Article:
Google helps once-endangered priceless Timbuktu scrolls achieve immortality
- Google and a citizen project are helping immortalize once-endangered scrolls of Timbuktu
- Timbuktu was once the cultural and religious centre of Africa
- It was initially established as a trading region
The once-endangered scrolls of the vibrant African medieval city of Timbuktu have found their way into eternity, courtesy of a citizen project and Google.
Known today for its imposing mosques, the city in the West African nation of Mali has become synonymous with the idea of a distant, mystical place in popular culture.
However, Timbuktu was once a cultural and religious centre in Africa that attracted medieval scholars from across the world, scholars who produced hundreds of thousands of manuscripts that today have become invaluable as both historical artefacts and for the knowledge that they contain.
Initially established as a regional trading centre, Timbuktu came into cultural prominence in the 13th century after the establishment of the Djinguereber Mosque and the University of Sankoré, both of which went on to become important centres of learning.
200 years later, Timbuktu found itself experiencing a golden age as scholars from across the world flocked to its centres to exchange knowledge and wisdom.
That exchange led to the creation of hundreds of thousands of manuscripts on academic disciplines ranging from philosophy, astronomy, and mathematics to medicine, agriculture, and religion, manuscripts that today provide invaluable insight into the political and social milieu of that golden age, its trade practices, as well as snippets of medieval life in Timbuktu.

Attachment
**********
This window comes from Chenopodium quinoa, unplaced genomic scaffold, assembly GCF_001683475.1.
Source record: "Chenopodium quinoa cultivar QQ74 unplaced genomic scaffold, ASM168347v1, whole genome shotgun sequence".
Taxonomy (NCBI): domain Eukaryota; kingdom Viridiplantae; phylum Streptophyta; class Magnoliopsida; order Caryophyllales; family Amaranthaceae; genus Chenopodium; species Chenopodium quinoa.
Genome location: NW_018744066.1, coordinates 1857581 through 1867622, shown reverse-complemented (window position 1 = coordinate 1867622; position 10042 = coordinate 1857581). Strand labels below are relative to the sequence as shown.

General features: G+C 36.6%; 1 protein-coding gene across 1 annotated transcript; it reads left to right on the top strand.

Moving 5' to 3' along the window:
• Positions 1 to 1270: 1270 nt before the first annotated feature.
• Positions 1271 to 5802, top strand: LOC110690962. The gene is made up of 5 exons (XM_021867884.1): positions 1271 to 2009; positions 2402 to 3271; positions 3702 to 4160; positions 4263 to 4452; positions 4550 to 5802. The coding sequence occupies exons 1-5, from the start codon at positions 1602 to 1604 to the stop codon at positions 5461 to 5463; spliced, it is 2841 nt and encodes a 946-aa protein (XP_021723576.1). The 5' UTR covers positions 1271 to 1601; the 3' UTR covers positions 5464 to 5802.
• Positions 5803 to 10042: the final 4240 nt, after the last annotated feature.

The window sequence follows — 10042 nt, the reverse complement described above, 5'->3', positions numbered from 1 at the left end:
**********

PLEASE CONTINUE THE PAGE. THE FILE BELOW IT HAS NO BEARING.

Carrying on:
Centuries later, in 2012 and 2013, conflict in Mali threatened the survival of these scrolls, and thousands were thought to be destroyed by Islamic fundamentalists.
However, a bunch of librarians led by Abdel Kader Haidara managed to salvage more than 350,000 scrolls, the account of which is documented in the book 'The Bad-Ass Librarians of Timbuktu'.
Yet, the mere transportation of these ancient scrolls away from conflict did not guarantee their survivability: the next logical step was digitization.
It was this thought that drove Haidara to approach Google in 2014. "I turned to Google for digitization because I want to record this legacy we have in West Africa. This legacy that is passed down from scientists, emperors and philosophers is of utmost importance to safeguard," the librarian told CNN.
Since then, as many as 40,000 manuscripts spanning from the 11th to the 20th century have been digitized and uploaded on Google's servers, in a collection named 'Mali Magic' that is available on the Google Arts and Culture portal.
"This is the first time Google Arts and Culture has ever done anything of this scale with regards to ancient manuscripts and publicly availing them on the Google platform," Amit Sood, director of Google Arts and Culture, told CNN, commenting on the feat.
Many of the 40,000 pages now available on Google's platform had never been accessible to the public before: now, scholars and enthusiasts alike can pore over these pages (which have been translated into various languages including English, Arabic, Spanish, and French), accessing stories and knowledge that had been locked away for nearly a millennia.